Jesus is the Question

(Reflection on Gospels & Blase Pascal)

Some churches have a huge billboard which proclaims, JESUS IS THE ANSWER! I have no quarrel with that sentiment. However, it is more in line with the New Testament to say, "Jesus is the Question." We see the enigma of Jesus in today's Gospel. Before examining the implications of him breaking the Sabbath law, let me explain why we should approach him first as a question.

I remember being blown away when I read The Everlasting Man. In that book G.K. Chesterton discusses the popular image of "gentle Jesus, meek and mild." If one reads the New Testament without preconceptions, a very different figure emerges - more ferocious than meek, more unpredictable than gentle. As Chesterton points out, the honest response to Jesus would be "stark, staring incredulity." Did he really do that? How could he say something so preposterous?

Today's Gospel (Mk 2:23-3:6) contains an example of Jesus' inflammatory rhetoric. It starts out mildly enough. Jesus' disciples are hungy so they pick some grain for a rough and ready meal. However, they thus violate a minor sabbath regulation. Jesus initially gives a humanistic defense, "The sabbath is made for man, not man for the sabbath." But in doing so he evokes the example of King David feeding his men on the sabbath with the temple bread. Is Jesus saying he is as great as David? No, he says much, much more: That he, the Son of Man (cf. Dan 7:13) is Lord of the Sabbath. A bold declaration, but not the first time Jesus throws down the gauntlet. Last Sunday we heard him identify himself as the bridegroom in whose presence the rules of fasting are suspended. That self-identification comes on the heels of his assertion that he has authority to forgive men's sins.

Confronted with such claims, we cannot avoid the Jesus question. Is this man a blasphemer as the scribes and Pharisees concluded? Or is he...God? Only you can respond to something so momentous; I cannot decide for you. But I urge you not to imagine you can find some safe "middle ground.*" Jesus has dramatically raised the ante. If you want a seat at the table, you must be prepared to bet all.

Jesus indeed is the question. But along with the enigma of Jesus, we have to face a related puzzle - man himself. In today's second reading (2 Cor 4:6-11) St. Paul says we are like clay pots which someone has filled with precious diamonds, gold, emeralds - a treasure greater than the fortune of Bill Gates. Each man senses his own potential, the incredible reach of the human soul. Yet at the same time we know our own fragility. Shakespeare expressed it this way:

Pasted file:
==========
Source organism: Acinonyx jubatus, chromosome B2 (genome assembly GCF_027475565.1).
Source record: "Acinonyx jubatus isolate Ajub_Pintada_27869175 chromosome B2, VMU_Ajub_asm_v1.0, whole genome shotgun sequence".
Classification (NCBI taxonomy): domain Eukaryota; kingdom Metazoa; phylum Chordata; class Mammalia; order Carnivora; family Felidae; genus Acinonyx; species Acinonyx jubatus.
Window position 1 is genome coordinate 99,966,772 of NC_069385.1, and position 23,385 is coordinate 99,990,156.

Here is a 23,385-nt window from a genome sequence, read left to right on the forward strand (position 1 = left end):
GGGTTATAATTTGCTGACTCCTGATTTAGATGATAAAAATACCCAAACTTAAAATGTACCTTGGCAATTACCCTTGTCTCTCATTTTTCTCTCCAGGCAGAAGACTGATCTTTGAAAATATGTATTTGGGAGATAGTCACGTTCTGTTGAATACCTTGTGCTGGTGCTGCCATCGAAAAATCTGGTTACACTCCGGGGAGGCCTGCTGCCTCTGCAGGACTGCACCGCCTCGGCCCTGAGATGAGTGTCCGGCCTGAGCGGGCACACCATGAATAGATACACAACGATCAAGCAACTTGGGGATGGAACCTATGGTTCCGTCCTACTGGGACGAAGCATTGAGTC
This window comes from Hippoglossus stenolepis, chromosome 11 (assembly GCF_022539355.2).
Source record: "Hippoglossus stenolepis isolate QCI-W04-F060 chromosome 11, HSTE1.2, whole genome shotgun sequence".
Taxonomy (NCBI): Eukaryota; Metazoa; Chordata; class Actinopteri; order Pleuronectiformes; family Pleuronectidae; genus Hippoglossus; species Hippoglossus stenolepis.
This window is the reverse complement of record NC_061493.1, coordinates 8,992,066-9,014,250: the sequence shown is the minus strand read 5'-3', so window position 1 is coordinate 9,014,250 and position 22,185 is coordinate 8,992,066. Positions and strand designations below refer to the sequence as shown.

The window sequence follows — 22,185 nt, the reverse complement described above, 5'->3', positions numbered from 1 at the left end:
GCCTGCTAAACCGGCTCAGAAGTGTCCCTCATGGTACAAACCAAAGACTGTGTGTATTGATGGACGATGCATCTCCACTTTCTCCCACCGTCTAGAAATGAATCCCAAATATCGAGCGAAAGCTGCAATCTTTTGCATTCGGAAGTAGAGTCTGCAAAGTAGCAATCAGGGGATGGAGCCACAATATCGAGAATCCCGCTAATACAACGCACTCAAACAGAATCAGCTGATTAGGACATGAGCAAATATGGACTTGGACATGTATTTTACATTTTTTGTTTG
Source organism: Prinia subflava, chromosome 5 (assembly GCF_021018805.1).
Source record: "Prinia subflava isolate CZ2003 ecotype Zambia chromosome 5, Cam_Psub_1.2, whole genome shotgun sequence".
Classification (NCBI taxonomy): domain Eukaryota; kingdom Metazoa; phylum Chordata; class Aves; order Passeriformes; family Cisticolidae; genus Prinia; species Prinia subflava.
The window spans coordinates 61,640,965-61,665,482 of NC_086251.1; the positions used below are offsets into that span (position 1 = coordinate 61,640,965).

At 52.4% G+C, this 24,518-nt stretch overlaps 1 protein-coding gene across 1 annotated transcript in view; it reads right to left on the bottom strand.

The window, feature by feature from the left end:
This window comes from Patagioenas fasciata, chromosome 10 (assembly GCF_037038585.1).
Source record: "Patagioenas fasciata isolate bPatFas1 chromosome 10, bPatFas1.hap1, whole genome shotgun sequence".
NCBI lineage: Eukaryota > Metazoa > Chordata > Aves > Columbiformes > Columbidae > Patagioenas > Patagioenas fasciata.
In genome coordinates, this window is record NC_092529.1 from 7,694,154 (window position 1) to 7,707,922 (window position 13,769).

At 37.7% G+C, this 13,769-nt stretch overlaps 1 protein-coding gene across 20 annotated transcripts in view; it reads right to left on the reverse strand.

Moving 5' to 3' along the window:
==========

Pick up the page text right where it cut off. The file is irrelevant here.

"What a piece of work is a man! how noble in reason!
how infinite in faculty! in form and moving how
express and admirable! in action how like an angel!
in apprehension how like a god! the beauty of the
world! the paragon of animals! And yet, to me,
what is this quintessence of dust?" (Hamlet)

The Second Vatican Council takes up this theme in the magnificent document, Gaudium et Spes. May I suggest it for your reading during these days before Lent, especially what it says about the riddle of human existence? I have been reflecting on it constantly since my mom's death five weeks ago. For me there is a terrible disproportion between my mom's death and everything else. In that moment after waking and before full consciousness it will strikes me, "Ma is dead." After that realization, how strange to pick up the day's activities. The riddle of human existence presses upon me.

No writer can help us confront that riddle more than Blase Pascal. He describes it in a way that leads to Christ:

"The greatness and the wretchedness of man are so evident that the true religion must necessarily teach us both that there is in man some great source of greatness and a great source of wretchedness. It must then give us a reason for these astonishing contradictions.**"

When you finish Guadium et Spes I challenge you to read what Pascal has to say about the grandeur and misery of man - not of man in general but your very existence. It may help you to then consider the question of Jesus and that, yes, he is the only answer.

Fr. Phil Bloom
March 5, 2000 Homily


*It does no good to back shift the question by saying his disciples exalted him to divine status. For example, some people assert that John's gospel has a "high christology" while the earlier Gospels have a "low christology." However, the above claims to divinity come from the first chapters of Mark which, according to most scholars, is the earliest Gospel. And as Fr. John Meier (and others) indicate, there is strong internal evidence that these dramatic claims were made by Jesus himself. (I write this only to respond to the narrow focus of some Scripture study. As a Catholic who believes in the inspiration of the entire Bible as well as what the Catechism calls the analogy of faith the testimony for Jesus' divinity is overwhelming.)

**The Riddle of Human Existence: Selections from Pensees (Man's Greatness and Wretchedness)

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